This Is North Preston: A Community Response
My intention was to write review of the documentary film This Is North Preston, but when I learned that there were residents of North Preston who were protesting the Halifax showings of the film, I decided to expand my research scope. As a former journalist I felt it was imperative to thoroughly explore the community media landscape in order to gain a clear understanding of the critical issues and perspectives.
As a consultant, I often conduct media analyses to identify important messages while also examining how messages are framed and perceived. My analysis of This Is North Preston began in the second week of May 2019, after I received an invitation to review the film from a public relations company based in Toronto. Since then I have interviewed many individuals looking to share their reaction to This Is North Preston and I have kept abreast of online film reviews, and followed conversations on news and social media platforms.
I have taken my time to explore and to have as many conversations as I could, without the worry of making a deadline or to be timely to the current hot topic. It was important to me to get behind the emotional tug-of-war that is happening with many North Preston residents and the Nova Scotian community-at-large. Many people are, on one hand, weary of the film’s criminal subject matter, but on the other, grateful to have a more visible platform to dispel negative stigmas about their community.
After watching the trailer, I was interested in how a 71 minute film entitled “This Is North Preston” could accurately convey the complexity of Nova Scotia’s and Canada’s tense relationship with African Nova Scotian and Indigenous groups, specifically as it relates to racism and land entitlement. Director Jaren Hayman validated these concerns when he tweeted his regret on his decision to go with that title in a Twitter thread with mental health activist Tyler Simmonds.
Like many people, after watching the film I was left with mixed feelings. I thoroughly appreciated the gorgeous aerial shots and the gospel soundtrack provided by the Wallace Smith family and the Nova Scotia Mass Choir. There were touching moments in the film that deserve accolades, such as the reunion between the main subject, Justin “Just Chase” Smith, and his ailing grandmother. I understand that there are many people who would now have a chance to see the beauty of North Preston for the first time because of the film.
The film also left me with many unanswered questions, the loudest of which was: who’s version of North Preston was it attempting to share? At times we saw North Preston through an outsider’s lens, other times it felt like viewers were accompanying the main subject, Justin “Just Chase” Smith on a stroll down a fantastical memory lane. Some viewers may have identified more with the coming of age story of Corvell Beals, or become enamoured with his father, the unofficial mayor of the community, Puddie Provo. Others may have rallied behind the efforts of community leader Miranda Cain or felt outraged by the racist experiences inflicted upon beloved boxer Kirk Johnson. Others may have been uplifted by powerful song and sermon, as I was, through the powerfully evocative glimpses of the community’s resilience.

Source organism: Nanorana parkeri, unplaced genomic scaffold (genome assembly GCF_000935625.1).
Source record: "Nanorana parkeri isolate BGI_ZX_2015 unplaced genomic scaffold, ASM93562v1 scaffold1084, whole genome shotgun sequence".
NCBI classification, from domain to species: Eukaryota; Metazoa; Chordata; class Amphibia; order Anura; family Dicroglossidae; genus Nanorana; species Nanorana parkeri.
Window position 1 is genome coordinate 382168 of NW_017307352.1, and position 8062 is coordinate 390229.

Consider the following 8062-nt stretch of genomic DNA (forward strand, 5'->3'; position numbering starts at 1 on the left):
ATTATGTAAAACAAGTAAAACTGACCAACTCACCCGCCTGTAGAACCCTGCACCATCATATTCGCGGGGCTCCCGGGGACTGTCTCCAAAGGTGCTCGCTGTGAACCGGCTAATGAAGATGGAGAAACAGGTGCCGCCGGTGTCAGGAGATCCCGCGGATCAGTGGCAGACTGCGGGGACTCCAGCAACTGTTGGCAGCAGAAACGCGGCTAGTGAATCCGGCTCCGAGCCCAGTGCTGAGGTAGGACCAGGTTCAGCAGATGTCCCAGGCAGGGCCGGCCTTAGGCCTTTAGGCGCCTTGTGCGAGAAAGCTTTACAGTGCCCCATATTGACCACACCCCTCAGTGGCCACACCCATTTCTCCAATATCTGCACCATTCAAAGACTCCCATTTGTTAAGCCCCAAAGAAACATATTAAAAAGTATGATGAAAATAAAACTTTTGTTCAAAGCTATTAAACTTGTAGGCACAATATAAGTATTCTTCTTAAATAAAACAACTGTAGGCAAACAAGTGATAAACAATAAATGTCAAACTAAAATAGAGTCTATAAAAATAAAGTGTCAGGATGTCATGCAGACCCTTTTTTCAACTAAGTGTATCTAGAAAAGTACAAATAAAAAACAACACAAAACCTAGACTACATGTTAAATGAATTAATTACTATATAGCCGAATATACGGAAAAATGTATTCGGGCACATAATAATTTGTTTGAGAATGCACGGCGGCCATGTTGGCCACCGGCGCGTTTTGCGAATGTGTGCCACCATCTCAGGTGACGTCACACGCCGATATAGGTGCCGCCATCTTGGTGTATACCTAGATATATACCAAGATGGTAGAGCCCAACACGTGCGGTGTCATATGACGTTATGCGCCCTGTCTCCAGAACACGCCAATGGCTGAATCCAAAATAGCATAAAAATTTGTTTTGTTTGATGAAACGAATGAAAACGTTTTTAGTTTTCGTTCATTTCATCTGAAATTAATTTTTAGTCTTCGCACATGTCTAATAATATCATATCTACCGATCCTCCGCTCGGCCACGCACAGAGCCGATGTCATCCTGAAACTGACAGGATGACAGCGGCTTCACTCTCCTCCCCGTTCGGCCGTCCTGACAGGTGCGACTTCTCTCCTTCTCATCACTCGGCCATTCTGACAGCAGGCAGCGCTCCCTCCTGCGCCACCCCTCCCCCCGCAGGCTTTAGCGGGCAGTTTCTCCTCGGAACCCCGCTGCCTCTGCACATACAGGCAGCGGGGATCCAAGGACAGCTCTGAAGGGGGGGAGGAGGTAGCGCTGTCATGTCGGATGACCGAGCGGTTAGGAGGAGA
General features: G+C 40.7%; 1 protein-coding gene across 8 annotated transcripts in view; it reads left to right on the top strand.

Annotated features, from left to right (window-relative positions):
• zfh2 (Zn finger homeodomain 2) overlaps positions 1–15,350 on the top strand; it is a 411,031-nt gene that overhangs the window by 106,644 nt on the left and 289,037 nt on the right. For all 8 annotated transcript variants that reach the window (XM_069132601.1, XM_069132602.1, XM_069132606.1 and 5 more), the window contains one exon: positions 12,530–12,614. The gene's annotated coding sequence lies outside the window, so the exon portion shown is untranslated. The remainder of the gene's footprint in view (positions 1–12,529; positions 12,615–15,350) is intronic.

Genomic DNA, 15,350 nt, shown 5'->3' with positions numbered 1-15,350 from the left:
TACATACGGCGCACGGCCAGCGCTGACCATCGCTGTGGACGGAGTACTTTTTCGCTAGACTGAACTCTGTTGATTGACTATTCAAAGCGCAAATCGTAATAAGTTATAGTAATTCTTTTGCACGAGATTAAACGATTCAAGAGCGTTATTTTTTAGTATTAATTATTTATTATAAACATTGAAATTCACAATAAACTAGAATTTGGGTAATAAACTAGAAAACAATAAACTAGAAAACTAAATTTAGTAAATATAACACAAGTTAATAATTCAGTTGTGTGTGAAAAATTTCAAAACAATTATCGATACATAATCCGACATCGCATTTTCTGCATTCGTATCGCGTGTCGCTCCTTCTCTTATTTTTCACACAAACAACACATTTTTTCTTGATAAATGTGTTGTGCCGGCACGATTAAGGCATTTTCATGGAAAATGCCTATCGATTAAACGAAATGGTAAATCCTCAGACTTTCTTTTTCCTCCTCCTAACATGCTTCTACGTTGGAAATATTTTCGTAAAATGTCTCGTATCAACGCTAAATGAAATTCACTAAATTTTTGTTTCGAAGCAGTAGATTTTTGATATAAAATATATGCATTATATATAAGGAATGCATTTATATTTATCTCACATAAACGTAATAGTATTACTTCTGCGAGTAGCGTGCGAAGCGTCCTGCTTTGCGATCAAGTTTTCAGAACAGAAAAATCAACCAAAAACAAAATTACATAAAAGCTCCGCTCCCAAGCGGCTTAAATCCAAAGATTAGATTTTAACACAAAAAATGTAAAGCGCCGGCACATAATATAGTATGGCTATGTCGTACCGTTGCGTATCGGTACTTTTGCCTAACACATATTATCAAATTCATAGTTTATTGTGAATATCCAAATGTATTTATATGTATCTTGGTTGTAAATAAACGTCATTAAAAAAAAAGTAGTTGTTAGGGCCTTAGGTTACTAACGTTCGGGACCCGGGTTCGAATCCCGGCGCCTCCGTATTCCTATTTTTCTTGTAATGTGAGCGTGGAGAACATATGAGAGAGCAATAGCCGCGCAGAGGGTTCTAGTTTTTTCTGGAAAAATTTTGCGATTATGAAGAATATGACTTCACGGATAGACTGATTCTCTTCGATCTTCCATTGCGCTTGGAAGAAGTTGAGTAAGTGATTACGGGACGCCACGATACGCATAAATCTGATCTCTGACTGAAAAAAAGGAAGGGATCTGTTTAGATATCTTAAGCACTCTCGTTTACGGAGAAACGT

One thing is certain, there are many versions of North Preston that I did not feel comfortable seeing or learning more about. I can also say without a doubt that there are many residents who vehemently disagree that the film was in any way, shape or form, representative of the place that they lovingly call Up Home.
I feel for Jaren Hayman and truly respect his efforts in taking on the daunting task of contextualizing the longstanding conflict that has tainted North Preston soil for many generations. To attempt to capture the spirit of the community that persists despite of that conflict is a cinematic and social challenge that even the most experienced filmmakers might shy away from - and to be introduced to North Preston through the eyes of an aspiring R&B artist looking to advance on the music charts? Perhaps this is where inexperience may have been more of a benefit than an impediment.
Thankfully This Is North Preston is not the only reference that we have in our toolbox to help uncover the complex layers of North Preston. There have been many who have come before Hayman to assist in narrating this tale including journalists, historians, educators, advocacy groups, politicians, creatives, and the most powerful storytellers of them all, the residents of North Preston. I hope to share links to many of these works throughout this media project. I will continue to update this page with stories and responses as information is compiled. I am just one person, working on my own dime, and there is a lot to share, so please have patience with me. This is a work in progress.
The response that I have received in conducting this independent media analysis from the community and across the globe in the form of calls, emails, and conversations was overwhelming. There are hundreds of posts and messages to sort through, and many sensitive conversations to navigate and transcribe. It also feels wonderful to deal with a problem of too many people caring and sharing. For me, this is overwhelmingly positive.
Thank you to everyone who has contributed their time and insights. We all have an important part to play in capturing and sharing the stories of community, and to rewrite the heritage myths and stigmas that have misrepresented many cultures throughout Canada’s history. This Is North Preston is an example of how a community can use their voices as weapons in the fight on misinformation - to tell their own stories, using their own voices and pass on their own history to future generations.
Jaren Hayman and Justin Smith shared their versions of North Preston, but there are many other stories and voices to be shared, a few of which you will find below: